SEO can be a painfully slow process. It can take months after starting your first SEO campaign to notice any significant results. And if you’re lucky, it will only take a few months after that for the investment to turn a profit. If you’re not so lucky, it can take months to realize that you’ve been ripped off by a shady SEO company.
But why is SEO so slow? Well, it boils down to several factors. Some of these factors are conscious decisions made by Google, others are technical limitations, and most of them fall somewhere in between.
Let’s take a look at some of the reasons why SEO is so slow—and why that might even be a good thing.
It takes time to earn Google’s trust
Only Google employees know exactly how Google ranks websites in search results, but there are still lots of tools and clues the rest of us can use to get a better idea of Google’s ranking system.
The biggest clues come from Google’s Search Quality Rater’s Guidelines. In 2015, Google publicly released the document their army of “search quality raters” uses to judge websites. Basically, Google uses these search quality raters to determine which sites real people find easy to use, trustworthy, and helpful.
Unfortunately, this involves using the kind of intuition that’s difficult to turn into programming, so Google relies on help from real humans. These human-rated websites are then judged against their automated search results to see if everything is on track.
So why does this matter?
Well, the document literally tells you that “Expertise, Authoritativeness, and Trustworthiness,” or “E-A-T” are some of the most important factors to consider when grading a website.
While the guide constantly reiterates how important these factors are, it doesn’t go into very much detail on the factors themselves. The Search Quality Rater’s Guidelines state that “Recommendations from expert sources, such as professional societies, are strong evidence of a very positive reputation.” They also state that some topics (such as medical advice) generally require more formal expertise, but that “sharing personal experience is a form of everyday expertise.” This, unfortunately, is as close as Google comes to giving an in-depth explanation of their criteria.
It seems like Google intentionally left their definition of E-A-T vague. From what we can tell, they didn’t want to redefine what it means to have expertise, authoritativeness, and trustworthiness; instead, Google forces their raters to use their own intuition and research skills.
In the real world, it’s not easy to demonstrate expertise, authoritativeness, or trustworthiness. It takes time to earn a PhD, gain a following, or earn the trust of your peers and audience. Google understands this, and they also know that it takes time for these accomplishments to be reflected online. That’s just one reason why the SEO process is so slow.
Building good links takes time
One of the big ways that Google’s algorithms try to get a grip on a website’s E-A-T is by evaluating its inbound links. In fact, that’s the entire basis of their original algorithm.
Generally, the harder it is to get a link, the more Google values it when determining rankings. While easy links can be built overnight (like ones from blog comments and cheap directories), gaining links from news coverage, quality guest posting, industry associations, and local organizations can all take much longer.
It takes time for Google to find new links
It doesn’t just take time to build a good link—it also takes time for Google to notice it.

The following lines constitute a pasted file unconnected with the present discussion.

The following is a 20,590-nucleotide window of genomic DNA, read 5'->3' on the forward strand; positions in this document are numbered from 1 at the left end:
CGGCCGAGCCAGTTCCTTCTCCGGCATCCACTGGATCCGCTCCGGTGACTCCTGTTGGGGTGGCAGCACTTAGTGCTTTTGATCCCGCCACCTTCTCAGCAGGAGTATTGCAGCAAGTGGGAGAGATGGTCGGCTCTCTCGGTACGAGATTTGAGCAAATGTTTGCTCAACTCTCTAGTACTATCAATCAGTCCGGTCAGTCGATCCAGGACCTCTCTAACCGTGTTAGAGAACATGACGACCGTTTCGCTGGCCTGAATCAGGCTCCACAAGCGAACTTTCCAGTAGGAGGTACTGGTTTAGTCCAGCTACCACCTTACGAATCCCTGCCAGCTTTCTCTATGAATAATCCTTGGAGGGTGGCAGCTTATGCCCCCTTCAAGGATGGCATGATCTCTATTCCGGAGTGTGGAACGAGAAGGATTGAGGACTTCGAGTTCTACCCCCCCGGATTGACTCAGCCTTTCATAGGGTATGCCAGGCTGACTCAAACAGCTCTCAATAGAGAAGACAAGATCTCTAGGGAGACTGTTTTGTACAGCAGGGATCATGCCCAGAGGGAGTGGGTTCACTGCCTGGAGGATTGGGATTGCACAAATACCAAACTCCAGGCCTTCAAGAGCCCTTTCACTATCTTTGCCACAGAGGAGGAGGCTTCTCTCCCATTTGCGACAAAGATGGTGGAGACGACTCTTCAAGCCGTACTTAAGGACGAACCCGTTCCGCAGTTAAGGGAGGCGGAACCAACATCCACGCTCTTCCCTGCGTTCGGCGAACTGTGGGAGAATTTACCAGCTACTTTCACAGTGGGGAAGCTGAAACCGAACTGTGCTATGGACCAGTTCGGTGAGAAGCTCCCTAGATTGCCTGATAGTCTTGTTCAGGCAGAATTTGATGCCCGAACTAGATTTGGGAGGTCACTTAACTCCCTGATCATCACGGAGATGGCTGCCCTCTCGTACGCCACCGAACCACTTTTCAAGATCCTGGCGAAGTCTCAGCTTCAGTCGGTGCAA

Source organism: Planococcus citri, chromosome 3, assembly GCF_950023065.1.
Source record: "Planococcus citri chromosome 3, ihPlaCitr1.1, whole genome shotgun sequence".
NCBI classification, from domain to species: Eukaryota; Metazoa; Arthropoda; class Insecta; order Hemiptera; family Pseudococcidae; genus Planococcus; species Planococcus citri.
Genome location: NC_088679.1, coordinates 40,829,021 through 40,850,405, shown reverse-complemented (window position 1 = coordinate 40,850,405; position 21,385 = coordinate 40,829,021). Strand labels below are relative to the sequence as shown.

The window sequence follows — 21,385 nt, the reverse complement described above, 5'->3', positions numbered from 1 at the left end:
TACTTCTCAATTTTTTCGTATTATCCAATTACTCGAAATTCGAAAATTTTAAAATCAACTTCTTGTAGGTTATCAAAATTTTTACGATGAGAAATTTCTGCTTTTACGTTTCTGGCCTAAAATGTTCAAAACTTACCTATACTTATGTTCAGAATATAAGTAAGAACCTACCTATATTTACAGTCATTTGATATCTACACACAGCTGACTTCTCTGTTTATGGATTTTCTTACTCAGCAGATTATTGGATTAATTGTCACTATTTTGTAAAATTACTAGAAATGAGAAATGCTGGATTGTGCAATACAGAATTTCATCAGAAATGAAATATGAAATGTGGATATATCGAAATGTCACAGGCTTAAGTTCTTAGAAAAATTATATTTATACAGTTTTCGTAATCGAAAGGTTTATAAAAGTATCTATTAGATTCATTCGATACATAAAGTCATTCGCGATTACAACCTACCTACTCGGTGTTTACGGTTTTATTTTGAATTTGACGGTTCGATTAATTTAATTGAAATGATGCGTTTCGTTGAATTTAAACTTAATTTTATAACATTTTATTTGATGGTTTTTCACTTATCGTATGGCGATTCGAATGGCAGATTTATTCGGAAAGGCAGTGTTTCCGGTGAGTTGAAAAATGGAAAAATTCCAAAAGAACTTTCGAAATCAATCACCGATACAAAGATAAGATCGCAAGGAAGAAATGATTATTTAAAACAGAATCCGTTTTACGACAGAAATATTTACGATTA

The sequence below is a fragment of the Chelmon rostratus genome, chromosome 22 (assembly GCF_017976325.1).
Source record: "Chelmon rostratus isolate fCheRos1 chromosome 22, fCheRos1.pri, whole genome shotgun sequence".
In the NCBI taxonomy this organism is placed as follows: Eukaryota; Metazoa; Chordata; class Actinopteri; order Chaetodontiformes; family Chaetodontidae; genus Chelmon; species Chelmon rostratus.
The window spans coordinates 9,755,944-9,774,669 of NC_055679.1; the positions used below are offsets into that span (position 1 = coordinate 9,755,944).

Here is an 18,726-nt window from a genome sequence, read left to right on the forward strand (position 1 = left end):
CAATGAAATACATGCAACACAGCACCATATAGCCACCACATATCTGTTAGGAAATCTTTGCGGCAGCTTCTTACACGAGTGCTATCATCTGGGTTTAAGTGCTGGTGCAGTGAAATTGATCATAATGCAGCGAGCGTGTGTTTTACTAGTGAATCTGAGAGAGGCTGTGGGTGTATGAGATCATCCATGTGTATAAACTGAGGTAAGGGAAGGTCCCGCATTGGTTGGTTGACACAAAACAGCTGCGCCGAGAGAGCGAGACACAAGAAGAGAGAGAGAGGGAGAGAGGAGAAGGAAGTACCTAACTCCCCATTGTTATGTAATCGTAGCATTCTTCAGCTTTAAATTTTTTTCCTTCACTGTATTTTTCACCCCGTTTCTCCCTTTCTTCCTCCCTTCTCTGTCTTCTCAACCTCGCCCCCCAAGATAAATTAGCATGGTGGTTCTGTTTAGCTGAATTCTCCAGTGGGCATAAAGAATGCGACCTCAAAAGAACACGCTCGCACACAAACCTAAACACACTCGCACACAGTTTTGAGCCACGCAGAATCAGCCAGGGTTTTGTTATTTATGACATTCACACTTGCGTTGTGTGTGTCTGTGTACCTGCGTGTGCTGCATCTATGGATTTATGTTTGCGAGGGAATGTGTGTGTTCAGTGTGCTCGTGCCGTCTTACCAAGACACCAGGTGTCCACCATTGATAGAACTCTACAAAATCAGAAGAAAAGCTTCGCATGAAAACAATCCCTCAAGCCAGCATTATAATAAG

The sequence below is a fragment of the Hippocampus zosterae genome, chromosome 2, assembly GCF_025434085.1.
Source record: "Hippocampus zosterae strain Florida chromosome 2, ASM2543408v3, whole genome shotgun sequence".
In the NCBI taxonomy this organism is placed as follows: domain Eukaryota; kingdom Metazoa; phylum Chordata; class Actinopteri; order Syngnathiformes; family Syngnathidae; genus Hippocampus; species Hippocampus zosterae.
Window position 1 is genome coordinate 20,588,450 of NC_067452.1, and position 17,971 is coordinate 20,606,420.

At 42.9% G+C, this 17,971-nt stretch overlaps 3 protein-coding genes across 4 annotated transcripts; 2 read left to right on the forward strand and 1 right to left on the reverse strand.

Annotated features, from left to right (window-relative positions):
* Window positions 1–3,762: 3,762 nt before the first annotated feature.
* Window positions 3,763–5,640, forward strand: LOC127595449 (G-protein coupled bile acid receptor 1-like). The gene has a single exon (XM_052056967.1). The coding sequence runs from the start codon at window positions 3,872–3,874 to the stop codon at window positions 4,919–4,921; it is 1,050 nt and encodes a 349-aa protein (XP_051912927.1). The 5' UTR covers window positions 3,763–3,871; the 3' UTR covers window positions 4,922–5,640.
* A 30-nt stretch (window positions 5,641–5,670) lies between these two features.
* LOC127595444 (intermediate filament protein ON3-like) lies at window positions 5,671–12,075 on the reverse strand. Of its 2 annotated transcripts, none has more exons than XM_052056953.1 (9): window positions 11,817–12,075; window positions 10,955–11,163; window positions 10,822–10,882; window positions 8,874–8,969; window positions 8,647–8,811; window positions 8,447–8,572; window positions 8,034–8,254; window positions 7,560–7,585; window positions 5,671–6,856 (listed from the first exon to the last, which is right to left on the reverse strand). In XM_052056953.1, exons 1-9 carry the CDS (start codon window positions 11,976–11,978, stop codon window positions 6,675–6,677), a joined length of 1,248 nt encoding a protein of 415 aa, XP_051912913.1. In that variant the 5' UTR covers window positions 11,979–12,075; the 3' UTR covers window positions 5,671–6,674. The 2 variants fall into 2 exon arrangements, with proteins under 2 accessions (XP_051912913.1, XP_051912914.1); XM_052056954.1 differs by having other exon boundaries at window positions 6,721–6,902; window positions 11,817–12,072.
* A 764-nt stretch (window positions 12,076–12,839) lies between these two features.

To factor a page into their search results, Google has to “crawl” it with their automated bots and index it into their database. Then, they’ll periodically re-crawl it to see what has changed and how those changes should affect rankings.
With the massive number of sites existing today, it’s easy to see why Google might wait days, weeks, or even months to re-crawl the same page. And since Google won’t know about any of the new links to your website until they re-crawl it, it could take just as much time for any new links to factor into your website’s ranking.
If your website is brand new, Google might not even know it exists until they find a link to it (unless you set up Search Console for it). Once they do, you’ll still have to wait for Google to find several good links to your website before you see your site begin to rank.
Slow ranking changes obscure how Google’s system works
Imagine you just got a link from the New York Times and the rankings for your primary keyword immediately shot up by 10 positions. Then the week after that, you get a link from TechCrunch and your rankings gain another 3 positions. Then, you buy a link from a black-hat link network, thinking it would help your rankings, but you actually end up losing 5 positions.
If everyone had this kind of information about the impact that specific sites could have on their rankings, it would be much easier to manipulate search results. Spammers would be the first to capitalize on this by testing links in large batches, and the people who build legitimate links based on relationships would suffer.
By making it harder to tell which factors impact search results, Google forces webmasters to rely on their principles: publish quality content, earn links naturally, and play fair.
SEO is, should be, and always will be slow
Building something worthwhile takes time, and Google realizes that.
For searches that demand brand new results, like news that just occurred, Google uses something called “Query Deserves Freshness”, or QDF, to override some of the usual ranking signals.
For everything else, users would rather see search results that have stood the test of time and earned their place. So, if you’re waiting for an SEO campaign to kick in and impact your rankings, spend less time worrying about when that will happen, and more time making sure you’re doing it the right way.